Objective of OpenWRT/x86?
bobafetthotmail at gmail.com
Mon May 1 17:45:43 PDT 2023
On 26/04/23 22:17, Elliott Mitchell wrote:
> Well, was a specific objective ever chosen for the x86 version of
> I can state my goal/hope for OpenWRT/x86. The *WRT Linux distributions
> were so named for originally targeting the LinkSys WRT54G. This was a
> small AP, so one might expect builds to be for small APs. By today's
> standards 128MB RAM and 16MB of storage is relatively small.
Afaik the x86_64 images approach has always been "include what you can
to make it run on everything without need to customize the image".
Storage is integrated in kernel because otherwise it won't see the
rootfs and fail to boot, everything else is in modules (possibly) but
modules for most ethernet controllers are always included in default build.
Then there is the virtualized drivers that were just added to the kernel
and not properly modulized, maybe it was easier like that, don't know.
Because on x86_64 storage and RAM is measured in Gigabytes so saving a
few hundred kilobytes by removing the "all hardware just works with a
single image" feature is NOT a worthy tradeoff.
> Since this network is in the moving towards the server phase, the AP drew
> my attention. Turns out all of the hardware of an AP is available for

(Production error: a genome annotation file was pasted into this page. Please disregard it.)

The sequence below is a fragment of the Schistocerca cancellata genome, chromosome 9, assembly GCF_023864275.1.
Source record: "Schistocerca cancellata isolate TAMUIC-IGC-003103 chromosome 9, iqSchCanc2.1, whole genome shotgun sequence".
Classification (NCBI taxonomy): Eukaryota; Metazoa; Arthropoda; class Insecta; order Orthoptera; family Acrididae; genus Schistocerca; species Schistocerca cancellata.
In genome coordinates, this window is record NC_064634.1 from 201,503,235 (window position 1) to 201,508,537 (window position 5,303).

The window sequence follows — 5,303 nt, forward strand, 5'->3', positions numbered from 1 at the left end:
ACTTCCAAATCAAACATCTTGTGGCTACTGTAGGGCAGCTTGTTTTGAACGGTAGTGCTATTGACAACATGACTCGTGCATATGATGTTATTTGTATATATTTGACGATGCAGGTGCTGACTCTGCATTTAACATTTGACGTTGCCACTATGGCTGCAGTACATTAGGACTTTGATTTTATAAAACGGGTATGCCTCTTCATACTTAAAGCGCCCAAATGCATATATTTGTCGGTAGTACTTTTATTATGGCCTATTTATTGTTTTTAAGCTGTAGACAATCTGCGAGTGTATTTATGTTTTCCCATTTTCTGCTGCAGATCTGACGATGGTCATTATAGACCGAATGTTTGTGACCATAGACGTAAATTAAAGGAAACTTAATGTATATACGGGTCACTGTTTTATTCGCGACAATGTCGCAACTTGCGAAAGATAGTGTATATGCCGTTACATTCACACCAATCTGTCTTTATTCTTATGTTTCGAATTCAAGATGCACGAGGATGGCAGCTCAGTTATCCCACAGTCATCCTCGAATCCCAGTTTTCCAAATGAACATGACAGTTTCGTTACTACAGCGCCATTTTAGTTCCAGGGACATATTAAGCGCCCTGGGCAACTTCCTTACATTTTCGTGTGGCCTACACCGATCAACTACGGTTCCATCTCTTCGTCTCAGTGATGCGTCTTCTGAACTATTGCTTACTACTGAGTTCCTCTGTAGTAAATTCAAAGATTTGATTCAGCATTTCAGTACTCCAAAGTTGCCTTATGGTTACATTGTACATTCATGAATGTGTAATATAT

> servers, though in distinct form-factors. If the server has a full
> IOMMU, the hardware can be directed to a VM and you have a proper AP in a
> Problem is instead of the recommended 128MB memory, 16MB of storage
> (https://openwrt.org/supported_devices/432_warning) the virtualization
> examples (https://openwrt.org/docs/guide-user/virtualization/start) are
> suggesting massively more memory. 256MB (small Xen example), 512MB
> (VMware OpenWRT/15.05) or 1GB (Qemu examples).
Did you actually check that OpenWrt x86 needs that much memory on x86 or
are you running on assumptions someone made when writing wiki articles?
Because I've been running OpenWRT on both x86 hardware and VMs and for a
"normal" router build (i.e. default image with Luci) it really does not
need more than 128MB RAM.
For a more "fat" image with OpenMPTCProuter (an OpenWrt downstream
project that allows true wan bonding using MPTCP feature in a customized
Linux kernel), where it's handling the bonding of 3 different WANs over
VPN tunnels to a cloud server, I have given it 512MB RAM and according
to the "free" command or htop it's using around 80 MB of RAM with 300 MB
that are literally free, not even used for caching.
And this is a very "kitchen sink" image with tons of packages/services
included and running (there is also ModemmManager for example), a custom
kernel with more stuff enabled and all that. So it's just a ballpark
estimate but still, 80MB isn't that much for what it is doing.
root at OpenMPTCProuter:~# free
total used free shared buff/cache
Mem: 495952 81028 313944 752 100980
Swap: 0 0 0
> I don't yet have a full handle on the issues. My first thought was the
> large sizes come from early stage development and not wanting to bother
> with memory limitations. Another possibility is this comes from simply a
> thought pattern of "x86 memory is cheap, just throw memory at it".
> Yet if one is wanting to use this for serious purposes, memory IS a
> concern. GCC is pretty capable for x86, a quick check suggests GCC tends
> to produce binaries for x86 which are four-fifths the size of those for
> ARM. Yet everything for OpenWRT/x86 is suggesting at least *double* the
Again with this "suggesting". The people writing the docs may or may not